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phenomena

Making Everyday Phenomena Phenomenal

Using phenomena to promote equity in science instruction

Science and Children—September/October 2020

By Okhee Lee

This article will appear in the September/October 2020 issue of Science & Children.

A Framework for K–12 Science Education and the Next Generation Science Standards (NGSS) are intended for all students, hence, “all standards, all students” (NGSS Lead States 2013). To make this vision a reality, the NGSS highlight three key instructional shifts with all students: (a) explain phenomena or design solutions to problems, (b) engage in three-dimensional learning, and (c) build learning progressions over time. Whereas three-dimensional learning and learning progressions are explicitly addressed in the Framework and the NGSS, the role of phenomena is not clearly articulated. Yet, making sense of phenomena could be the most important instructional shift for students who have not experienced science as real or relevant to their lives or future careers. The phenomena that teachers select can either help students access science by relating science to their lives or exacerbate marginalization by alienating them further from science. Thus, phenomena must be compelling to students based on their experiences in their homes and communities.

The purpose of the article is two-fold: (a) to offer guidance on how teachers can select and use local phenomena to develop NGSS-aligned instructional materials with diverse student groups and (b) to illustrate the implementation of a local phenomenon with diverse student groups in fifth-grade science classrooms in an urban school district. The article highlights how local phenomena compel students from diverse backgrounds to engage in three-dimensional learning and build their science understanding coherently over a sustained period of instruction. As a result, teachers who select and use local phenomena that are real and relevant to their diverse student groups advance the goal of “all standards, all students.” In this article, the term “diverse student groups” refers to students from both dominant and nondominant groups in terms of race, ethnicity, culture, language, and social class. While the article uses “diverse student groups” to be inclusive of all students, it focuses specifically on nondominant groups who have traditionally been underserved by the education system.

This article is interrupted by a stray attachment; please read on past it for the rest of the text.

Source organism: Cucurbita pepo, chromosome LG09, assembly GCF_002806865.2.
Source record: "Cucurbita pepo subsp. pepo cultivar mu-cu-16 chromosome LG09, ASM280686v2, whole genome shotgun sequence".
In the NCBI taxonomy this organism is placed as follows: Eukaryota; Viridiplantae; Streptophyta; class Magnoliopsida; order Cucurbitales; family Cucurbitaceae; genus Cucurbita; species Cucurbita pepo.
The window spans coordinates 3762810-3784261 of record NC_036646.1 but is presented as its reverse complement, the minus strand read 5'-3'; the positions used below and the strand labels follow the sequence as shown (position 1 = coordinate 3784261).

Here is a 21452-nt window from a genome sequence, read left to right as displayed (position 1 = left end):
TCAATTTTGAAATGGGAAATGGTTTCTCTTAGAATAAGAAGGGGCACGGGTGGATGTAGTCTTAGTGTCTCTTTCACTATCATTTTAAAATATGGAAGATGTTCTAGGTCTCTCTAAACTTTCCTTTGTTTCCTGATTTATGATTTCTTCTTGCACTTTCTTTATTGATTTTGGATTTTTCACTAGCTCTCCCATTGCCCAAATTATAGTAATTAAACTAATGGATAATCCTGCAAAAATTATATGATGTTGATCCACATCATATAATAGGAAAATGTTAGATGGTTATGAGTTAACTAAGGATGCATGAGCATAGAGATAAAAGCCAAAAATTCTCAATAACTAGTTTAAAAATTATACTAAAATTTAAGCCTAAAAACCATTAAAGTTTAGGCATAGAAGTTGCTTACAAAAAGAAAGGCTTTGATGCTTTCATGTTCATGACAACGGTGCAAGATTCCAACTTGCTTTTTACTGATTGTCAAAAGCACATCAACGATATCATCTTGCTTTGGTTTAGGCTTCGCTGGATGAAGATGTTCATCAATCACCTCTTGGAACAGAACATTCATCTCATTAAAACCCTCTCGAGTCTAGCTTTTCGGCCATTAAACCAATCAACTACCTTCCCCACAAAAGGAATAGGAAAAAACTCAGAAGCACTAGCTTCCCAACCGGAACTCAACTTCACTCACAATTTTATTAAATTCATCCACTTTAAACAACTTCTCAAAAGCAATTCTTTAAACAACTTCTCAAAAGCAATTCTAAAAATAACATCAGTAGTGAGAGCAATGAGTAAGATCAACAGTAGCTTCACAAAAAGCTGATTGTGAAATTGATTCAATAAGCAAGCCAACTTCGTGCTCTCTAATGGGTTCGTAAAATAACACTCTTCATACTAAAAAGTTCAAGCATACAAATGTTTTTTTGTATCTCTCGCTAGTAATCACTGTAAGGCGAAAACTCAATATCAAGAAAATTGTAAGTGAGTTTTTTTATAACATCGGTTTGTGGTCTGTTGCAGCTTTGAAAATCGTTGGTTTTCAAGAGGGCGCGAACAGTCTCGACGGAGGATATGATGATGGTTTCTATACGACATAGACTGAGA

The Role of Phenomena

The goal of the NGSS is to enable students to explain phenomena and design solutions to problems (Reiser et al. 2017). In the NGSS classroom, students make sense of phenomena and design solutions to problems as scientists and engineers do in their work (NRC 2012). This gives a purpose to science learning as students “do something” with science and become agents of their own learning.

In the past, when science instruction was guided by inquiry approaches, there was a danger of hands-on activities lacking purpose beyond being fun and engaging (referred to as “activitymania” by Moscovici and Nelson 1998). In a similar manner, a focus on phenomena raises a new danger of selecting “phenomenal phenomena” because they pique students’ interest (e.g., a visually striking yet rare natural phenomenon that students have not personally experienced). While phenomenal phenomena inspire wonder and awe (e.g., students ask, “How could that happen!?”), they may have little relevance to students’ experiences in their everyday lives. Furthermore, phenomenal phenomena may not be robust enough to sustain a science unit around a targeted set of performance expectations (PEs) over the course of instruction.